No one expected this. The so-called leaders who have taken three solid days to return from their foreign holidays to a country in flames did not anticipate this. The people running Britain had absolutely no clue how desperate things had become. They thought that after thirty years of soaring inequality, in the middle of a recession, they could take away the last little things that gave people hope, the benefits, the jobs, the possibility of higher education, the support structures, and nothing would happen. They were wrong. And now my city is burning, and it will continue to burn until we stop the blanket condemnations and blind conjecture and try to understand just what has brought viral civil unrest to Britain. Let me give you a hint: it ain’t Twitter.

Now is the time when we make our choices. Now is the time when we decide whether to descend into hate, or to put prejudice aside and work together. Now is the time when we decide what sort of country it is that we want to live in. Follow the #riotcleanup hashtag on Twitter. And take care of one another.

Source:

Related Topics:

U.K. – Tottenham Riot and Disenfranchised Youth

Living off the Grid: How Ridiculous Can the U.K. Get!

U.K: The Affect of Globalization on Poverty

The Deserving Poor!

Ramadhan Reflections: Does God Make Mistakes?

Ramadhan Reflections: Does God Make Mistakes?

Text Summary:

Could God make a mistake? Have you ever considered that? We know that God is Perfect and so by extension does not make mistakes. Sometimes we forget that there is a reason why we exist in the world. As we deal with our own humanity, at times we think- “I am not good at this”, or “my appearance isn’t good”. At other times, we bring ourselves down and allow others to tear us down and make us not feel good about ourselves. These are the moments when we forget that God IS perfect and since He does NOT make mistakes, I am a perfect part of His plan.

Instead of bringing ourselves down, we should be asking- what are the gifts that I bring- what are my assets? How can I use them to help myself, my family and my community? My gifts were given to me for a reason- I have a responsibility to use them, not allow short-sighted people doubt my worth.

Sometimes we take the gifts we have, and we mis-use them and we know that because we hear that internal voice telling us; we do things that go against God’s guidance. At times we ignore that voice which leads to our own detriment in the end. Other times, we take those gifts and use them for our personal benefit and end it there. Forgetting that those gifts were given to us as a blessing and we have a responsibility to help those around us and to try and make the world a better place.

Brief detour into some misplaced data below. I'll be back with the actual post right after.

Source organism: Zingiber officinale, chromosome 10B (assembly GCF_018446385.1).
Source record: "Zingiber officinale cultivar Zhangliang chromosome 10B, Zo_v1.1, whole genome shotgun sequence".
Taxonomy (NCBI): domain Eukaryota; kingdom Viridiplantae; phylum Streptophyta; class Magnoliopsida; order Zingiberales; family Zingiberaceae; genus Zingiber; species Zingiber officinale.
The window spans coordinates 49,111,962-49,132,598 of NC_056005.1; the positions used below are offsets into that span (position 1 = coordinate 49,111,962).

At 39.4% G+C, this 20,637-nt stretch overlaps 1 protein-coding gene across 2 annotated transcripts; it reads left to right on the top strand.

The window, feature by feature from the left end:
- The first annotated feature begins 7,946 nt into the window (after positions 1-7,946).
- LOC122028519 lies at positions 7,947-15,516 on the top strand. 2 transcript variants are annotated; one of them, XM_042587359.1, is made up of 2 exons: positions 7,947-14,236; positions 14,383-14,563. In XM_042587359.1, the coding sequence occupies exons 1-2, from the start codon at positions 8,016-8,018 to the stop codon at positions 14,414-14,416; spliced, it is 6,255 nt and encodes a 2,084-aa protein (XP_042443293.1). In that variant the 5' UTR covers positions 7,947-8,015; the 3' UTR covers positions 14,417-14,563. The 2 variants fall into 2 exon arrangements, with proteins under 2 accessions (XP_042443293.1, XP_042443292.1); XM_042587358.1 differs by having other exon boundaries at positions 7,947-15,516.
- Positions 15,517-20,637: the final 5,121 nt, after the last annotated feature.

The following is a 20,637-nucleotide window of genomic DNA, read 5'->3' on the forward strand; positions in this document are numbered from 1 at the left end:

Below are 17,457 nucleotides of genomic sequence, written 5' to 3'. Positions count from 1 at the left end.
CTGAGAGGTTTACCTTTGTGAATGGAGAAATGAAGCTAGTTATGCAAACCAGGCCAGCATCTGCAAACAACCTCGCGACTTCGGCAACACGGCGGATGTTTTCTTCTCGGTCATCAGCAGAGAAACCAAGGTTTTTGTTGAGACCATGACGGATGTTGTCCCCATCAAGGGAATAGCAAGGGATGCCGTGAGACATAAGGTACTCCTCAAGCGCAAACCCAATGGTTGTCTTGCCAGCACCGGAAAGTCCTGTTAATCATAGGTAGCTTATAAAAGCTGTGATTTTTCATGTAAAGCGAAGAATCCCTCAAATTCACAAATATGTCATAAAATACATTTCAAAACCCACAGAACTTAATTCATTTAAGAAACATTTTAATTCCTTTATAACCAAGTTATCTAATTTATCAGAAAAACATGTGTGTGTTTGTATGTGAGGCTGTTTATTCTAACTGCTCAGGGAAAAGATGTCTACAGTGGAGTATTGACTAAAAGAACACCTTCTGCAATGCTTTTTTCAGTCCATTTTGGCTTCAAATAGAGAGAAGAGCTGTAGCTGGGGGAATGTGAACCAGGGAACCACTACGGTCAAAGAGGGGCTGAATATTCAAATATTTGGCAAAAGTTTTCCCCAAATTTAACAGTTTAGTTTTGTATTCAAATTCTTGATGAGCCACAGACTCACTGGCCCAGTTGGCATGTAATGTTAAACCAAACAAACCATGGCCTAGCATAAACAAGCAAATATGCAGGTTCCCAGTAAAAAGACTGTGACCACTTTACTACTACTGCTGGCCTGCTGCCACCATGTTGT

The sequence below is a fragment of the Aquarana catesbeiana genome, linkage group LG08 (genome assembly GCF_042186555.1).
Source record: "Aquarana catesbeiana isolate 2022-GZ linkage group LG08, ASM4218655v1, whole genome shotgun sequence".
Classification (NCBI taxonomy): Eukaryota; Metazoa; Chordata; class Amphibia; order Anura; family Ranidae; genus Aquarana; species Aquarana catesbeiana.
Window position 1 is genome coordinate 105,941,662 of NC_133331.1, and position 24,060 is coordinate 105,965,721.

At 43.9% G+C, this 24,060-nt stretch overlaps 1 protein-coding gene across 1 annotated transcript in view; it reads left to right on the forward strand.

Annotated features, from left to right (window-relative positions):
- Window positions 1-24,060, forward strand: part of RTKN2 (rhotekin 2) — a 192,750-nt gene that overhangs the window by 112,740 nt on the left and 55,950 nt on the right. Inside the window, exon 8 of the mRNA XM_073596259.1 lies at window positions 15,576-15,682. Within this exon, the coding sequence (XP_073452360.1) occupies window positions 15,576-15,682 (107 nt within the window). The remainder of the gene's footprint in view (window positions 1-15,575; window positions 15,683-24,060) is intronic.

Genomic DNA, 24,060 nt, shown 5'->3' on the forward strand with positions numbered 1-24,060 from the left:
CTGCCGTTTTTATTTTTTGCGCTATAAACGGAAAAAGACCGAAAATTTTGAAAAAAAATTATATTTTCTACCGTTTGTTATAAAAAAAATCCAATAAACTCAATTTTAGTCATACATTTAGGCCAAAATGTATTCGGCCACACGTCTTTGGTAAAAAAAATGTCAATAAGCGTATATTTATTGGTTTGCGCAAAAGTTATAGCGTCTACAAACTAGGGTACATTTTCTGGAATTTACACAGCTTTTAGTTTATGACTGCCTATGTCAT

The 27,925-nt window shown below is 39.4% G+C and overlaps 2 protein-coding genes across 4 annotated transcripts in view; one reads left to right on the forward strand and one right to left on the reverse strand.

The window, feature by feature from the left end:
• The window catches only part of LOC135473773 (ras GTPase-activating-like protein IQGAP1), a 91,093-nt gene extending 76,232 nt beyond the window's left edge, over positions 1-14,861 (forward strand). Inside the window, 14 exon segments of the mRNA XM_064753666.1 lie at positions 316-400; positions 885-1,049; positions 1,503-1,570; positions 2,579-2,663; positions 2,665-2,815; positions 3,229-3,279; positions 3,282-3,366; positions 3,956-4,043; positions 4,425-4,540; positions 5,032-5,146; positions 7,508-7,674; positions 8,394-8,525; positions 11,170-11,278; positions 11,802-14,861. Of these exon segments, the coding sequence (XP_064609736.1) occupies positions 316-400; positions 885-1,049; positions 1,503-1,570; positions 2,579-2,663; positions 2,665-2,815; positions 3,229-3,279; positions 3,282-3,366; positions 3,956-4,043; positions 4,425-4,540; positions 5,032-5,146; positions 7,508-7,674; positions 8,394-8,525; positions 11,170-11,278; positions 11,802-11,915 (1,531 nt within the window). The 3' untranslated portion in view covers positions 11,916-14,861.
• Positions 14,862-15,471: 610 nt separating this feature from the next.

Whatever good that we can do, we use it to help ourselves and then others. We don’t use it just to gain money or just to say we are the “best”. Although “ihsaan” is from our legacy- doing things to the best of our ability, we do this not to boast, but to be of service to others, to be merciful to God’s creation and to improve our relationship with Allah.

This Ramadhan, let us reflect on our gifts and many blessings and try to find ways to not only help ourselves but our community.

 

Related Topics:

 

 

 

Why Does God Let These Things Happen To Me?

Ramadhan Reflections: Are You Worthy of God’s Forgiveness?‏

Do You Really Trust Allah?

Ramadhan Reflections: Does God Think About You?‏

Ramadhan Reflections: Memorizing the Qur’an is Not Enough

Ramadhan Reflections: What Do Your Actions Say About You?‏

The World Does NOT Revolve Around Me.‏

Stuffing Ourselves and Sleeping All Day…

Ramadhan Reflections: Do My Prayers Benefit Me?

Ramadan Reflections- We begin with Mercy‏

Pre-Ramadhan Reflections

Keep Ramadhan Simple!

Ramadhan 2011

Iftar…

Letter to the Self #30 Remember Me

Letter to the Self #29 Forgiveness

Letter to Self # 28: Those We Ignore
Letter to the Self # 27: Destination or the Journey!
Letter to the Self # 26: Change
Letters to the Self #25: Window of Opportunity
Letters to the Self #24: More Than You Think You Are Able
Letters to the Self #23: Submission
Letter to the Self #22: Do You Have Trust Issues?
Letter to the Self #21: Possessions
Letter to the Self #20: Sacred Spaces
Letter to the Self # 19: The Big “I”
Letter to the Self # 18: Insecurities
Letter to the Self # 17: Backbiting
Letter to the Self # 16: Knowledge or Just Information?
Letter to the Self # 15: Beyond the Limited Self
Letter to the Self # 14: A Better Way
Letter to the Self # 13: The Spoken Word
Letter to the Self # 12: A Blessing or a Curse?

Pfizer: At Last a Drug Company Held to Account!

Pfizer: At Last a Drug Company Held to Account!

 

 

By Hwaa Irfan

As more and more are being held to account for their actions in name of the public, it is good to see a drugs company joining the queue. It is only when this purging is fulfilled that the everyday person can begin to reclaim control over their lives.

While the Monsanto run Food and Drugs Administration continues to pass dangerous drugs as safe despite the mounting evidence that is publicly available, the much commented news that U.S-based multinational drugs company Pfizer met one of its nemesis abroad in Nigeria by being obliged to pay compensation to its victims, but it’s only the tip of the iceberg!  More is to follow as 200 children took part in the trial when the state of Kano was hit by a meningitis epidemic in 1996!

In the ancient city of Kano, Nigeria, after 15 years of fighting for their rights, an experimental drug Trovan underwent a drug trial that involved human lives, lives that ended in the death of 4 children. This is a terrible indictment on a company that is meant to be the world’s largest research-based pharmaceutical company. The settlement of U.S$175,000 (£108,000) cannot return those lives, but at least it holds a pharmaceutical company to account when they place profits over welfare.